Experts: Morris arrest fits patterns
The Northwest Florida Daily News by Andrew Gant - March 7, 2009
Charlie Morris isn't the first Okaloosa sheriff to be suspended. In Florida, some people say he won't be the last. "The arrogance is definitely out there. If I think everyone loves me, and I'm a great sheriff and I want to skim, it's not a hard thing to do," said Darren Freeman, an ex-police lieutenant commander in Haines City, at the center of Florida. But "when something like this hits, it makes the other sheriffs and administrators tighten up a little bit. "It's like getting a traffic ticket. For the first couple weeks, you slow down."
Morris last week became the second sheriff to be suspended in Okaloosa County. He joined H. Isle Enzor, who was punished along with two constables for lax enforcement of gambling laws in 1950. Enzor was re-elected three years later. But on Monday, Morris will have his first scheduled court appearance in Pensacola on federal charges of fraud, theft and money laundering. The FBI and IRS complaint against him lists five confidential witnesses. Some in the agency received tens of thousands of dollars in direct-deposit "bonuses" from the sheriff - and returned most of the money in cash. Morris hasn't said much about his charges, and he could face more at the state level. What he may have done with any kickback money - and who in his employ knew about it - is under investigation. In response, one famous retired cop said simply, "The system has not changed." "Somehow, we keep electing these ego-driven, capitalist, greedy people to office," said Frank Serpico, the man who inspired the 1973 Al Pacino film "Serpico" about corruption and intimidation in the New York City Police Department. "We can't just stand by and let them run us into the poorhouse. "The government, people have to realize, is the most corrupt in the world." Serpico, famous today for the film and for his testimony against the NYPD, did not mince words on Morris.
"If you're gonna quote me on anything, that should be it. Why do people refuse to believe that the people we entrust with our nation's safety are not all trustworthy people?" he said in a telephone interview from his home in New York state. "That is what causes us to fall in the same pit again." Interim Sheriff Ed Spooner has thanked local residents for treating his deputies with respect despite the scandal. But rumors trail Morris and some of his former staff. Two employees, including Morris' chief of staff, Sabra Thornton, have had their positions eliminated. Thornton has not been implicated in any wrong-doing.
Freeman, meanwhile, actually could be Morris' ally. He is director of the Florida Law Enforcement and Correctional Officer Association (FLECA), a consulting firm for lawmen facing criminal or administrative investigations. FLECA provides free "expert witness testimony" and written reports for association members on trial. Although it typically helps officers below the rank of lieutenant, "if he (Morris) applied to us, I wouldn't turn him away," Freeman said. But "it sounds like he's got serious problems." Frequent bonuses are "not at all" common in law enforcement agencies, especially if they're awarded on short notice and outside of the budget, Freeman said. When they are, the sheriff needs help. And during an investigation, the helpers are questioned.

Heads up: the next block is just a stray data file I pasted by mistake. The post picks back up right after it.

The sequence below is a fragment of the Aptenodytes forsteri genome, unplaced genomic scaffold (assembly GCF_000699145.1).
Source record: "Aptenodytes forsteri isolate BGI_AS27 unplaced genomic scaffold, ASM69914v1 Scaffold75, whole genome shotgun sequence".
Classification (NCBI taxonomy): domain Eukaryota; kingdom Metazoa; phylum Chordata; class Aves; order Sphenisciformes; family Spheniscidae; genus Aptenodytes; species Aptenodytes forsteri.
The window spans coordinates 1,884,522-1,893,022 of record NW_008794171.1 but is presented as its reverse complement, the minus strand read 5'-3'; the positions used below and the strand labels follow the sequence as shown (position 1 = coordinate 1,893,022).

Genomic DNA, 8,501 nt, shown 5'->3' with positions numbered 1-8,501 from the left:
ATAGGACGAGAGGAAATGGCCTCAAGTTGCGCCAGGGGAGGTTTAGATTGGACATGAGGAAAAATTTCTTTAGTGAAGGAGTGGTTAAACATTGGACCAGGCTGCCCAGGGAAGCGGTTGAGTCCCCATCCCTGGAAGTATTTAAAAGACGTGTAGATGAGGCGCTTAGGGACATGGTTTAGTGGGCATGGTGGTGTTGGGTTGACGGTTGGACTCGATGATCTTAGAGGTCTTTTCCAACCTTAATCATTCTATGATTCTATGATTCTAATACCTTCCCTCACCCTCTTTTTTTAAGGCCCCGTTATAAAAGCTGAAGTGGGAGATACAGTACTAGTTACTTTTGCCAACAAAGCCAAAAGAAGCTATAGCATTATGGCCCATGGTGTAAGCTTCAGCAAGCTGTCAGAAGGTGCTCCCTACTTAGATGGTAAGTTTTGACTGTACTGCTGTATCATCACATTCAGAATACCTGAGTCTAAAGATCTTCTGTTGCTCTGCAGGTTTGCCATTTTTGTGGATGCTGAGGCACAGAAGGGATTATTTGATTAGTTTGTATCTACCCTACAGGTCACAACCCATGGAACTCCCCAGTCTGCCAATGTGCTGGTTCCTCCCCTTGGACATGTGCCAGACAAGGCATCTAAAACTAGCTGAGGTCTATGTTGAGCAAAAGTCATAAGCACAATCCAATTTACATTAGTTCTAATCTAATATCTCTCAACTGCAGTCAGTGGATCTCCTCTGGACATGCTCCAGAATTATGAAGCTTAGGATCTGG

"If she's put in a spot, she's gonna sing," Freeman said of Morris' finance director, Terry Adams, who was arrested at the Sheriff's Office, the same day as Morris, on the same federal charges. "If there's a good documentation trail, he's got a serious problem." So far, for reporters, most trails have led to the same place: the "ongoing investigation" blocking access to payroll records, personnel files and information as to who was involved. The changes in staff provoked more questions. "Oftentimes, embezzlers get into what they consider to be a non-sharable problem," said Richard Hollinger, a criminology professor at the University of Florida whose research includes white-collar crime and deviance in the workplace. "Non-sharable in the sense that they've got to figure a way out - they can't go to a bank, can't go to their family, can't go to their wife. It's just something they've got to solve themselves."
Hollinger said embezzlers typically fall into categories: absconders, who take the money and run, and borrowers, who claim they plan to pay it back. "And then there's sort of a third category of people who have personal problems, and that group may be what we're dealing with with the sheriff," Hollinger said. At his home in Shalimar on the night after his arrest in Las Vegas, Morris only said he had "a big heart" and that there's more to his story than the feds' allegations. He didn't say what. No one answered his door Saturday. For Serpico, it doesn't matter. Despite the fact that Morris was turned in by his staff, Serpico said it's still too risky to expose fraud. "What matters is, to date, an honest cop is still afraid of informing on a crooked cop for fear of reprisal," he said. "Until that changes, corruption is as bad as it ever was."